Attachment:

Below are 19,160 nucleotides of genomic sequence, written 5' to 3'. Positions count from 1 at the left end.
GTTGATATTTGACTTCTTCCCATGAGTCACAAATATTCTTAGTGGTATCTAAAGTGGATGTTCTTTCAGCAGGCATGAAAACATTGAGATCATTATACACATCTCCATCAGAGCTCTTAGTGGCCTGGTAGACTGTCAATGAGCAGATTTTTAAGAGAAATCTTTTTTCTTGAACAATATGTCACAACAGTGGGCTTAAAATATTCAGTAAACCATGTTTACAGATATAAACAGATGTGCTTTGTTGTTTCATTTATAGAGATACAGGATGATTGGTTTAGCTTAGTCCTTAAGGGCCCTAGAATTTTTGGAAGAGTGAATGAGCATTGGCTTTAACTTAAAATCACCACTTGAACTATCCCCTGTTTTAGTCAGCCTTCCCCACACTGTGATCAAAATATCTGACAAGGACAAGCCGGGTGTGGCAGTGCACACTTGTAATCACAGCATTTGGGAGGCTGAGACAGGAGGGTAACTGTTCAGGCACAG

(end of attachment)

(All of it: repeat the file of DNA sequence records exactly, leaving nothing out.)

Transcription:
Below are 19,160 nucleotides of genomic sequence, written 5' to 3'. Positions count from 1 at the left end.
GTTGATATTTGACTTCTTCCCATGAGTCACAAATATTCTTAGTGGTATCTAAAGTGGATGTTCTTTCAGCAGGCATGAAAACATTGAGATCATTATACACATCTCCATCAGAGCTCTTAGTGGCCTGGTAGACTGTCAATGAGCAGATTTTTAAGAGAAATCTTTTTTCTTGAACAATATGTCACAACAGTGGGCTTAAAATATTCAGTAAACCATGTTTACAGATATAAACAGATGTGCTTTGTTGTTTCATTTATAGAGATACAGGATGATTGGTTTAGCTTAGTCCTTAAGGGCCCTAGAATTTTTGGAAGAGTGAATGAGCATTGGCTTTAACTTAAAATCACCACTTGAACTATCCCCTGTTTTAGTCAGCCTTCCCCACACTGTGATCAAAATATCTGACAAGGACAAGCCGGGTGTGGCAGTGCACACTTGTAATCACAGCATTTGGGAGGCTGAGACAGGAGGGTAACTGTTCAGGCACAG